There was no word of suspensions. Maybe that'll come -- Angels manager Mike Scioscia said nobody from the league had called him with questions -- but it shouldn't.

Pudge elbowed Hunter, Hunter shoved back, there was an open-handed slap (nobody threw any punches) ... and then, following the ejections, the two met in a tunnel below Angel Stadium, apologized to each other and then did one of those handshake-hugs.

And that was before each was quoted offering apologies in the morning newspapers.

Rodriguez and Hunter settled it all on their own, like a couple of mature men.

Shouldn't baseball applaud that as a model for how others who lose their temper should behave?

"I'm not anticipating any suspensions," Scioscia said. "You never know what the league is going to do, but it was pretty benign.

"Those two guys are two classy guys. They play the game hard. They play to win. It was an unfortunate incident, but it really was rather mild."

The apology occurred when Rodriguez sent an envoy to the Angels' clubhouse to apologize to Hunter. At that point, Hunter, wanting to talk with Pudge himself, told the guy to ask Pudge to come out of the clubhouse and into the tunnel.

The conversation went from there.

"Pudge and I have had mutual respect for all these years," Hunter said. "It's like any pickup game at the gym. It can be your brother who fouls you as you're going for a layup. You might push your brother or friend, like, 'Hey, what are you doing?!'

"It was kind of like that."

It did make for a semi-light-hearted moment shortly after the ejections.

As the game was resuming, with emotions still overflowing and the Los Angeles dugout not quite settled down, Angels media relations director Larry Babcock phoned downstairs from the press box to inquire whether there were any ejections besides Hunter and Rodriguez so he could relay the information along to the broadcasters and other media.

The telephone in the dugout rang and rang. Finally, because nobody else was answering, outfielder Garret Anderson picked up. After speaking briefly with Babcock, Anderson hollered to his manager -- "Hey, Mike, it's for you!" -- before Babcock could ask for bench coach Ron Roenicke.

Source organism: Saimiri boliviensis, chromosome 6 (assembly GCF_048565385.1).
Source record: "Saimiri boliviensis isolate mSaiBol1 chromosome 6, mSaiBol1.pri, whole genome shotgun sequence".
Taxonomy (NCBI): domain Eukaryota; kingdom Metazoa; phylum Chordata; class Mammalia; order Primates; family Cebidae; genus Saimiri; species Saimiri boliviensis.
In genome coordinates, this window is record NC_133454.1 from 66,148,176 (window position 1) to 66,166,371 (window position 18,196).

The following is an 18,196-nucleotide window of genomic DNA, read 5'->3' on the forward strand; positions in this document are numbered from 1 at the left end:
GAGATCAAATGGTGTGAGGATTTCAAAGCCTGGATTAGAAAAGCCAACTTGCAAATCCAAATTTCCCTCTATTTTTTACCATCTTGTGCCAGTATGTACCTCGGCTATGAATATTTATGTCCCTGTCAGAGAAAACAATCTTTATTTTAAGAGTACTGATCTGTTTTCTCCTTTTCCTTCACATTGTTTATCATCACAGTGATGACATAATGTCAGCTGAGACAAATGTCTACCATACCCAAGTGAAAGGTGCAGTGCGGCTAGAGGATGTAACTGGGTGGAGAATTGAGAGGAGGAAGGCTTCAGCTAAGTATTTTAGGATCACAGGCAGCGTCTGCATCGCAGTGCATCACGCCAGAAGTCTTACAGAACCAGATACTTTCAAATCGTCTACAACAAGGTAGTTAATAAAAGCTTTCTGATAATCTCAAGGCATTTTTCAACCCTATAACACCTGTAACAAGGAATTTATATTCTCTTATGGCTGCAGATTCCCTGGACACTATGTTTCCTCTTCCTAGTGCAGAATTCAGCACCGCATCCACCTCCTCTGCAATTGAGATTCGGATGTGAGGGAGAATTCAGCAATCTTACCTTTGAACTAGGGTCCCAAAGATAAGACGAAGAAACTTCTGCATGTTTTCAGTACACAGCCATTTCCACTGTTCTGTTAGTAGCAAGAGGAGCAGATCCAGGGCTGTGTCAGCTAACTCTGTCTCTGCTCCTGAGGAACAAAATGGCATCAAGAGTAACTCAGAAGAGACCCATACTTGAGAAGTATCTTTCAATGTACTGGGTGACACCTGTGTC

As you might expect, any manager -- Scioscia included -- doesn't really take kindly to being disturbed in the middle of a game. Which is why Babcock was seeking Roenicke.

The conversation went something like this:

"Hey Mike, I'm just double-checking whether there were any other ejections," Babcock asked.

"Of course there were ejections," Scioscia snapped.

"No, I know Hunter and Rodriguez were ejected. I just need to know whether there were any others. ..."

Um, that would be a no. And now, back to live action. ...

 

Posted on: July 15, 2008 4:29 pm
 

Of All-Stars, fathers, sons and the big night

NEW YORK -- I'm sitting here in the Yankee Stadium press box more than four hours before tonight's All-Star Game, and it's one of my favorite times of day. Early afternoon, when the ballpark is quiet, with just the very early signs of it stirring to life.

Outside, it's a mob scene here in New York and if you get a chance to be in front of the television and get a look at the pre-game show, from what I'm hearing, you should make sure to see it.

More than 40 Hall of Famers are here for a special pre-game ceremony, and -- careful, spoiler alert -- it sounds like they're going emerge from Monument Park as they're being introduced to the sold-out crowd of some 55,000, and walk across the outfield before taking their positions -- whatever position they played.